as receiver. Rather, by law a receiver must be disinterested. Booth v. Clark, 58 US
322, 331 (1855). Similarly, the receiver’s requested fees must be excluded because
the receiver is not entitled to compensation from receivership assets for his role as
an advocate against a party.
12. The fees run up by the receiver and his law firm are unreasonable and
include fees and charges prohibited by law. For example, the receiver and his law
firm have charged for executing upon property exempt from execution as a matter
of law, such as Mr. Baron’s Roth IRAs.
13. The fees are also excessive and unnecessary. Mr. Baron complied with
this Court’s injunction order with respect to his assets, even though it was issued
without notice, without supporting affidavit, and without supporting findings, in
violation of the law and rules of procedure. There was no necessity to run up fees
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to obtain the information on Mr. Baron’s accounts—he provided the information
and bank statements to the receiver.
14. The billing rate charged by the receiver’s law firm are excessive, the
attorneys working on the matter do not have sufficient experience working on this
particular type of matter, and their hourly fees are excessive.
15. Mr. Baron is an individual; his only material assets are some banking
accounts and two small apartments, one of which is his home. The receiver and his
firm are running up fees at the rate of almost $10,000.00 per business day. The
amount is grossly excessive, unreasonable and inequitable. The entire ‘estate’ of
Mr. Baron involved some US accounts which Mr. Baron himself provided
16. The receivership was brought on behalf of no claimant to the property of
Mr. Baron. Accordingly, the receivership in place for this Court’s personal desire
to pay attorneys fees from Mr. Baron’s money, is akin to a governmental action to
recover a debt. Accordingly, the maximum statutory fee allowed in such
circumstances– 5 percent of the sums received by the receiver (which themselves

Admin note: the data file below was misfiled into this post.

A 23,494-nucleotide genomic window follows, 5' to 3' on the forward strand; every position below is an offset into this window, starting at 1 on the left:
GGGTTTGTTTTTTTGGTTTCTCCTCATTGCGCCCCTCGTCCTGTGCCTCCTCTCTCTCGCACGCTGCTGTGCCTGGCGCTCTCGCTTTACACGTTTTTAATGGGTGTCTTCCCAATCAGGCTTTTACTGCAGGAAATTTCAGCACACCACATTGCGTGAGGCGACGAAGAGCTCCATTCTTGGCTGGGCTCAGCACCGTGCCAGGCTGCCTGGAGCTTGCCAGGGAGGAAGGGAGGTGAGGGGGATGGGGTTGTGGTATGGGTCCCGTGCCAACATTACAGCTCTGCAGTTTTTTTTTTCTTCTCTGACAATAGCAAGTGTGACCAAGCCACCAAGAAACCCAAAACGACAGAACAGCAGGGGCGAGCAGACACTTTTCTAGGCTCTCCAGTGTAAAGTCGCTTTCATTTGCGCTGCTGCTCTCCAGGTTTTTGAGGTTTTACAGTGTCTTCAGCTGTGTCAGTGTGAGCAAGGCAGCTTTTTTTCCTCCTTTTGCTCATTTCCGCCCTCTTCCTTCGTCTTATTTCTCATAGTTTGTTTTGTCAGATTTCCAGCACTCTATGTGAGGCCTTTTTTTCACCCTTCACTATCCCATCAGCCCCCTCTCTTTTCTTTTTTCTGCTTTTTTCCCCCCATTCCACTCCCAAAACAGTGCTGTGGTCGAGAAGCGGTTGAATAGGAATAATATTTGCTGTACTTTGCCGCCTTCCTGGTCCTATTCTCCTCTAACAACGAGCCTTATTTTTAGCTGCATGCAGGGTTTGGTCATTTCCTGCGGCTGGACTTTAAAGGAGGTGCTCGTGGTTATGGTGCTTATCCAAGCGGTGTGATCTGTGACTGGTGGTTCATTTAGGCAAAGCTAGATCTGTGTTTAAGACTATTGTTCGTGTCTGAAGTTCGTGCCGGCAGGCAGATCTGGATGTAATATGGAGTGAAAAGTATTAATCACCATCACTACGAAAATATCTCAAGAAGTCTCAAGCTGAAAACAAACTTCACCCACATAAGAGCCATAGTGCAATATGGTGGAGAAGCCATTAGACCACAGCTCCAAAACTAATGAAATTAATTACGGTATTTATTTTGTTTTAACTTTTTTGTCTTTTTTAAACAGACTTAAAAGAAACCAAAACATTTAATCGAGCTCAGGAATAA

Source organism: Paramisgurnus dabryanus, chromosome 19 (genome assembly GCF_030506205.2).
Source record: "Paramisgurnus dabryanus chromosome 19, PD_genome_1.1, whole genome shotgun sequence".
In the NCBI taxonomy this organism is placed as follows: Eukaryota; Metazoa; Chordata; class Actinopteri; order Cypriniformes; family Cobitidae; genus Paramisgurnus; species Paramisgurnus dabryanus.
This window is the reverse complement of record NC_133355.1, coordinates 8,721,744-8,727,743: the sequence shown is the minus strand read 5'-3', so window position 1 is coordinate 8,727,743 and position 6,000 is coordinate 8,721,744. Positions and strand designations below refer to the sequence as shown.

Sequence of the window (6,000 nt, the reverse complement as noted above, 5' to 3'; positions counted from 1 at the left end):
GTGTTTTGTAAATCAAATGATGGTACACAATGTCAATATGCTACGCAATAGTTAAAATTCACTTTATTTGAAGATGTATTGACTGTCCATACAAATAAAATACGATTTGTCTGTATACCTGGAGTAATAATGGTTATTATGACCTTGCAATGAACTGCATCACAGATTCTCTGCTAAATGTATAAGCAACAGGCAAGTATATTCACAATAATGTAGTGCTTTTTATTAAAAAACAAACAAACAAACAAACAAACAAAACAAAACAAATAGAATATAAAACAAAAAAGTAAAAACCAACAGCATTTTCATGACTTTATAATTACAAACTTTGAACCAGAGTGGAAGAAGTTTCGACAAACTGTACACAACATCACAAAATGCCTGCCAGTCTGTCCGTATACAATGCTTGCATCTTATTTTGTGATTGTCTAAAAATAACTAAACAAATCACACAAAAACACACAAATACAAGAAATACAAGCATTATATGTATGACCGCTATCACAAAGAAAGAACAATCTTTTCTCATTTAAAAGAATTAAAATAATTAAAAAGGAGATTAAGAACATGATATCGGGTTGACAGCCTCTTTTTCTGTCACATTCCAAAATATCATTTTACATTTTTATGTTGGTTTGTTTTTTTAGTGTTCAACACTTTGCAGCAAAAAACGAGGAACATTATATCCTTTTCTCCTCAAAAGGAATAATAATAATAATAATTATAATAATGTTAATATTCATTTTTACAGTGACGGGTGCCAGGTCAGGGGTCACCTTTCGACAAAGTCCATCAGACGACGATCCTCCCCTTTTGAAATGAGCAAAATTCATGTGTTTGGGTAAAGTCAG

are limited by law to non-exempt assets)– should set the maximum equitable fees
allowed. See 28 U.S.C. §3103(g)(1).
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17. Moreover, the entry of a receivership without due process and subject
matter jurisdiction over the property placed into receivership is unconstitutional
and void ab initio. The great mass of weight of clear and controlling Fifth Circuit
and Supreme Court precedent extending back for more than a century that
establishes the unlawful and unconstitutional nature of the receivership order – and
the absence of any controlling precedent to support the receivership order– signed
without notice, without hearing, without affidavits, without supporting findings,
and without lawful cause– makes the receiver’s action under the order
unreasonable and a violation of the receiver’s fiduciary and legal duties to inform
the Court of the illegality and unconstitutionality of the receivership order and
process by which it was entered.
18. For further grounds, should same be necessary, the receiver and his firm
are estopped from entitlement to payment for fees because at the time he was
appointed receiver in this Court’s order, he was employed by your honor as a special
master in this very case. See Docket #37. Notably, Peter Vogel’s appoint as special
master was itself done in clear violation of the Federal Rules of Civil Procedure.
19. The receiver himself recognized that holding both roles was inappropriate
and sought termination of his employment as special master on December 10, 2010.
See Docket#147. Post appointment termination of his employment as special
master, however, is not sufficient. Pursuant to 28 U.S.C. 958, Mr. Vogel was legally
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ineligible to be appointed as receiver. 28 U.S.C. 958 mandates that a person holding
employed by any judge of the United States may not at the same time be appointed a
20. Similarly, Mr. Vogel undertook to act as a mediator with respect to this
case, and was provided confidential information of Mr. Baron with respect to that
mediation. Accordingly, to then act as an adversary against Mr. Baron in the very
same proceedings and concerning the same subject matter, is a violation of Mr.
Vogel’s fiduciary duties as a mediator in the case. Pursuant to state law, Mr.
Vogel and his law firm, are not entitled to profit from the fiduciary violation and
any fee must be forfeited.
/s/ Gary N. Schepps
Gary N. Schepps
State Bar No. 00791608
Dallas, Texas 75367
(214) 347-4031 Facsimile
APPELLATE COUNSEL FOR
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CERTIFICATE OF SERVICE
This is to certify that this was served on all parties who receive notification
through the Court’s electronic filing system.
/s/ Gary N. Schepps
Gary N. Schepps